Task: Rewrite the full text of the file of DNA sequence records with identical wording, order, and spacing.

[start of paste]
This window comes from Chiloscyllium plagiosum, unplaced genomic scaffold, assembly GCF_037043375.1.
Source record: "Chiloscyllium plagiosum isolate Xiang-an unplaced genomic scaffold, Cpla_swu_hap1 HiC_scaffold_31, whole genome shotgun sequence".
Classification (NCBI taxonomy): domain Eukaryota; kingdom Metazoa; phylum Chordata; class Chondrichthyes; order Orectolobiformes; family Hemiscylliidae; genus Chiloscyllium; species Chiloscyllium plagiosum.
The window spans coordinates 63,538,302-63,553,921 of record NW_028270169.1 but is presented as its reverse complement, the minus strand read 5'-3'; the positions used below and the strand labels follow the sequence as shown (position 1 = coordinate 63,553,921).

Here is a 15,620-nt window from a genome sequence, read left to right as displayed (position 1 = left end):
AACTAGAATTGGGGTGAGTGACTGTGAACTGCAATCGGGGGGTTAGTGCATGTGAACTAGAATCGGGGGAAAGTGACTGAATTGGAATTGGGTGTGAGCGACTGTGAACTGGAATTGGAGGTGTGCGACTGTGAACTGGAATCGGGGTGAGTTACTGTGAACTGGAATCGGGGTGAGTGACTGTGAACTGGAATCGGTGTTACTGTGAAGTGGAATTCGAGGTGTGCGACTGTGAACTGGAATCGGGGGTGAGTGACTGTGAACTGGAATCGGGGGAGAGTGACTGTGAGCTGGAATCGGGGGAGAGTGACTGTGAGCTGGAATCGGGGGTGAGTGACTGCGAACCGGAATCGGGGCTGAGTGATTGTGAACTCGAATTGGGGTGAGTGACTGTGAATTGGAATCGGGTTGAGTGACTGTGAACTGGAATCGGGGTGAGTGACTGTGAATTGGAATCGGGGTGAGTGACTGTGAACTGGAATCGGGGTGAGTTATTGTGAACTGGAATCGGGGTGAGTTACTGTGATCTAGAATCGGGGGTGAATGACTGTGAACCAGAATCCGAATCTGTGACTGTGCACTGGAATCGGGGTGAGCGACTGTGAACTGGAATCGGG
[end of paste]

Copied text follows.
This window comes from Chiloscyllium plagiosum, unplaced genomic scaffold, assembly GCF_037043375.1.
Source record: "Chiloscyllium plagiosum isolate Xiang-an unplaced genomic scaffold, Cpla_swu_hap1 HiC_scaffold_31, whole genome shotgun sequence".
Classification (NCBI taxonomy): domain Eukaryota; kingdom Metazoa; phylum Chordata; class Chondrichthyes; order Orectolobiformes; family Hemiscylliidae; genus Chiloscyllium; species Chiloscyllium plagiosum.
The window spans coordinates 63,538,302-63,553,921 of record NW_028270169.1 but is presented as its reverse complement, the minus strand read 5'-3'; the positions used below and the strand labels follow the sequence as shown (position 1 = coordinate 63,553,921).

Here is a 15,620-nt window from a genome sequence, read left to right as displayed (position 1 = left end):
AACTAGAATTGGGGTGAGTGACTGTGAACTGCAATCGGGGGGTTAGTGCATGTGAACTAGAATCGGGGGAAAGTGACTGAATTGGAATTGGGTGTGAGCGACTGTGAACTGGAATTGGAGGTGTGCGACTGTGAACTGGAATCGGGGTGAGTTACTGTGAACTGGAATCGGGGTGAGTGACTGTGAACTGGAATCGGTGTTACTGTGAAGTGGAATTCGAGGTGTGCGACTGTGAACTGGAATCGGGGGTGAGTGACTGTGAACTGGAATCGGGGGAGAGTGACTGTGAGCTGGAATCGGGGGAGAGTGACTGTGAGCTGGAATCGGGGGTGAGTGACTGCGAACCGGAATCGGGGCTGAGTGATTGTGAACTCGAATTGGGGTGAGTGACTGTGAATTGGAATCGGGTTGAGTGACTGTGAACTGGAATCGGGGTGAGTGACTGTGAATTGGAATCGGGGTGAGTGACTGTGAACTGGAATCGGGGTGAGTTATTGTGAACTGGAATCGGGGTGAGTTACTGTGATCTAGAATCGGGGGTGAATGACTGTGAACCAGAATCCGAATCTGTGACTGTGCACTGGAATCGGGGTGAGCGACTGTGAACTGGAATCGGG